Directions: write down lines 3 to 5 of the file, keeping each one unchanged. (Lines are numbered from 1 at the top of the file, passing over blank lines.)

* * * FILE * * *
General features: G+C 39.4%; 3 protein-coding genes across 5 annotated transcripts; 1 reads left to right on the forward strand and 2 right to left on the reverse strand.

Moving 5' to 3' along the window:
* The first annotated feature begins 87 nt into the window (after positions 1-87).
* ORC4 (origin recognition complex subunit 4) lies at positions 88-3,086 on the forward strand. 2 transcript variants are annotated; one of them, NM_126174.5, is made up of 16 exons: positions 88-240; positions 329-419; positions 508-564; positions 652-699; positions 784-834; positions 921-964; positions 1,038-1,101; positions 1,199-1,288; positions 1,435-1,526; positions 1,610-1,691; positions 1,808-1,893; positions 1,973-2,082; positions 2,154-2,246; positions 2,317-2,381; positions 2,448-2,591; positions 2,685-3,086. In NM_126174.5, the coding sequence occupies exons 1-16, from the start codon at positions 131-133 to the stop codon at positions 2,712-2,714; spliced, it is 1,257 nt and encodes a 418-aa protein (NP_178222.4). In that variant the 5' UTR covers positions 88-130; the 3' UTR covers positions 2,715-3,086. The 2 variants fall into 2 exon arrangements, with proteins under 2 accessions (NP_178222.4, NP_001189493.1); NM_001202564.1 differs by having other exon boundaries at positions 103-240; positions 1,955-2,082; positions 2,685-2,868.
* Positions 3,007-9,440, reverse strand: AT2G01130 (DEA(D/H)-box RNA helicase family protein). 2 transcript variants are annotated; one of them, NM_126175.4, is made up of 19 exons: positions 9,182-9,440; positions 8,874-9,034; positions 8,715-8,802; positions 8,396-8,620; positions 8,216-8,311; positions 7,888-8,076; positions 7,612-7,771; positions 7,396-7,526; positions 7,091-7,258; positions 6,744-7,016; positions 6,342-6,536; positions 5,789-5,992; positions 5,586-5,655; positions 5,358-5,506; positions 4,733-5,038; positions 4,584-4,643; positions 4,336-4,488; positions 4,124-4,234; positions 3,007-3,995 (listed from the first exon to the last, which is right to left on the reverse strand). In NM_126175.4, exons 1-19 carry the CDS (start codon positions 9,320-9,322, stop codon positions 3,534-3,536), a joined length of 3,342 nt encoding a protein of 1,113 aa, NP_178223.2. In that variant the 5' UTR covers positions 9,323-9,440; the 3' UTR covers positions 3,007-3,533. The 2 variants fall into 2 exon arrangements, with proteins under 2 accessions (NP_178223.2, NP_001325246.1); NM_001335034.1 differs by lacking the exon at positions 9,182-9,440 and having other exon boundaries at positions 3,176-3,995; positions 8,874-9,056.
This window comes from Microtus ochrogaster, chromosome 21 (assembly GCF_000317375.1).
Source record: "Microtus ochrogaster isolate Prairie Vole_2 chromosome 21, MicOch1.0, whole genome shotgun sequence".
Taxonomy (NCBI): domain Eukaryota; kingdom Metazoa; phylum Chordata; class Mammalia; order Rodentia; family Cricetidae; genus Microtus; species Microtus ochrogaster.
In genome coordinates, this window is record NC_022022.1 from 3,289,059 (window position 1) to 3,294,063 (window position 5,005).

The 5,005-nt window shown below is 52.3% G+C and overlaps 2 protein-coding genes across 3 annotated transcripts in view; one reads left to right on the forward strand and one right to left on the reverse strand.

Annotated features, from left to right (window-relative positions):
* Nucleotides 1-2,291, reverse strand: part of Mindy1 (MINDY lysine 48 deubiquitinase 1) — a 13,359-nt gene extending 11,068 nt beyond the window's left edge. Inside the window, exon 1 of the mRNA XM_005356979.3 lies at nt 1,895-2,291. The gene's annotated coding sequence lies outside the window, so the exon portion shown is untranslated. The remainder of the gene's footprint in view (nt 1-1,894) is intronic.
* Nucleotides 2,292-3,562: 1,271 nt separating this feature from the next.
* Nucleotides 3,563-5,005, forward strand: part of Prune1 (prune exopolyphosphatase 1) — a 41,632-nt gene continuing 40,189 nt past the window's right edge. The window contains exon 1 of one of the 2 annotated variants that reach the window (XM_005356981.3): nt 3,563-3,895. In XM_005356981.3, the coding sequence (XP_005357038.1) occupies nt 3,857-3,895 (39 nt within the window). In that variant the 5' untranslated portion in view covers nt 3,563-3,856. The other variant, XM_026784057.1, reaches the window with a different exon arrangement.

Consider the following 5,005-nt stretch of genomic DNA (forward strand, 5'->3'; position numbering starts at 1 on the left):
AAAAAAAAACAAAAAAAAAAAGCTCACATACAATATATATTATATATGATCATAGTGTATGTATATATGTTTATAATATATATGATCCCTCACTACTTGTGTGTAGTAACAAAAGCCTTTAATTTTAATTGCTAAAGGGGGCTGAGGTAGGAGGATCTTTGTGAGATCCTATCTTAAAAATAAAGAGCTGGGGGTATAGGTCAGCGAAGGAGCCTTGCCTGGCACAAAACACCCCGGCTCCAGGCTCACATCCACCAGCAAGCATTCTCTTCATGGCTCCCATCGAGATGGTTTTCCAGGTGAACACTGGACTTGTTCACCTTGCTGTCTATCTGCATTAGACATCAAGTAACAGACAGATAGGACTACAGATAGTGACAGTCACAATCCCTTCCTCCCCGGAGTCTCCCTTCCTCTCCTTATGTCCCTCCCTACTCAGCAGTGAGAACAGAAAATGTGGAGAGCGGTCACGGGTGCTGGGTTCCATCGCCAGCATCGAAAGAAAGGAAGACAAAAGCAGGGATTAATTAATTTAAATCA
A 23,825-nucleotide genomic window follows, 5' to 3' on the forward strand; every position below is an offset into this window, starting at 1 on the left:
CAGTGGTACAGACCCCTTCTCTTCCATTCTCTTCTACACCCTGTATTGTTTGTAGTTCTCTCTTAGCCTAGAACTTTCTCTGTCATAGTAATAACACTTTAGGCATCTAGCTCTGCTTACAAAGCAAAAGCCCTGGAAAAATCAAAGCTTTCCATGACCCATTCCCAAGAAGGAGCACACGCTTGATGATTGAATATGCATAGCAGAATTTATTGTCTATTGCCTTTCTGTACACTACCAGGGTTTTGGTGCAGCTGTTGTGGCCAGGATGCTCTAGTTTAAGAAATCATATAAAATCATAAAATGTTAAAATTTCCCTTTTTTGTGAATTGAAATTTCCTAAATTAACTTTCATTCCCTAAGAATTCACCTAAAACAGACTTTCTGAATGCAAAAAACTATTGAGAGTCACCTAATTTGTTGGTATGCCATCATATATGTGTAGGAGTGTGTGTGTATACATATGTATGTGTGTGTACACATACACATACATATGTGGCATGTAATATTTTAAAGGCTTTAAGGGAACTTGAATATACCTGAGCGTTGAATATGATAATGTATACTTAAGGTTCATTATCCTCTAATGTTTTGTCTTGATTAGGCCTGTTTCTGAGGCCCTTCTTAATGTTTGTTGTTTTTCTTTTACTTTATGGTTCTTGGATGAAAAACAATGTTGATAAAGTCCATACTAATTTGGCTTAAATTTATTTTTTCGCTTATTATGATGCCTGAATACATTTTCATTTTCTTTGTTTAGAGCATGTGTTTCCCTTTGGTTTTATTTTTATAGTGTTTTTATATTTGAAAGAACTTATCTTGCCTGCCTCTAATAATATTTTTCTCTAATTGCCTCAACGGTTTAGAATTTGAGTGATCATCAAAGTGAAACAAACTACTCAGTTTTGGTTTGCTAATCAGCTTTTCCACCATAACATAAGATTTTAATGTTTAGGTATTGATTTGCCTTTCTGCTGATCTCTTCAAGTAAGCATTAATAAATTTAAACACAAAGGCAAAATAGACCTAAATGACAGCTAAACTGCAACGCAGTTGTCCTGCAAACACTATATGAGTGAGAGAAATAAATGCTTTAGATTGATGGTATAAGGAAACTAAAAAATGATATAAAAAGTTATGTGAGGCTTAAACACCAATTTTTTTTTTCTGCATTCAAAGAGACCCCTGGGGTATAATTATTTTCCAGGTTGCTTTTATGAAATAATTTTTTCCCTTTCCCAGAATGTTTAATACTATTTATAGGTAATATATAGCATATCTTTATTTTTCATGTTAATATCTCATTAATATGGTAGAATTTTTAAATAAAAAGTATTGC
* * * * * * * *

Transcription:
* The first annotated feature begins 87 nt into the window (after positions 1-87).
* ORC4 (origin recognition complex subunit 4) lies at positions 88-3,086 on the forward strand. 2 transcript variants are annotated; one of them, NM_126174.5, is made up of 16 exons: positions 88-240; positions 329-419; positions 508-564; positions 652-699; positions 784-834; positions 921-964; positions 1,038-1,101; positions 1,199-1,288; positions 1,435-1,526; positions 1,610-1,691; positions 1,808-1,893; positions 1,973-2,082; positions 2,154-2,246; positions 2,317-2,381; positions 2,448-2,591; positions 2,685-3,086. In NM_126174.5, the coding sequence occupies exons 1-16, from the start codon at positions 131-133 to the stop codon at positions 2,712-2,714; spliced, it is 1,257 nt and encodes a 418-aa protein (NP_178222.4). In that variant the 5' UTR covers positions 88-130; the 3' UTR covers positions 2,715-3,086. The 2 variants fall into 2 exon arrangements, with proteins under 2 accessions (NP_178222.4, NP_001189493.1); NM_001202564.1 differs by having other exon boundaries at positions 103-240; positions 1,955-2,082; positions 2,685-2,868.
* Positions 3,007-9,440, reverse strand: AT2G01130 (DEA(D/H)-box RNA helicase family protein). 2 transcript variants are annotated; one of them, NM_126175.4, is made up of 19 exons: positions 9,182-9,440; positions 8,874-9,034; positions 8,715-8,802; positions 8,396-8,620; positions 8,216-8,311; positions 7,888-8,076; positions 7,612-7,771; positions 7,396-7,526; positions 7,091-7,258; positions 6,744-7,016; positions 6,342-6,536; positions 5,789-5,992; positions 5,586-5,655; positions 5,358-5,506; positions 4,733-5,038; positions 4,584-4,643; positions 4,336-4,488; positions 4,124-4,234; positions 3,007-3,995 (listed from the first exon to the last, which is right to left on the reverse strand). In NM_126175.4, exons 1-19 carry the CDS (start codon positions 9,320-9,322, stop codon positions 3,534-3,536), a joined length of 3,342 nt encoding a protein of 1,113 aa, NP_178223.2. In that variant the 5' UTR covers positions 9,323-9,440; the 3' UTR covers positions 3,007-3,533. The 2 variants fall into 2 exon arrangements, with proteins under 2 accessions (NP_178223.2, NP_001325246.1); NM_001335034.1 differs by lacking the exon at positions 9,182-9,440 and having other exon boundaries at positions 3,176-3,995; positions 8,874-9,056.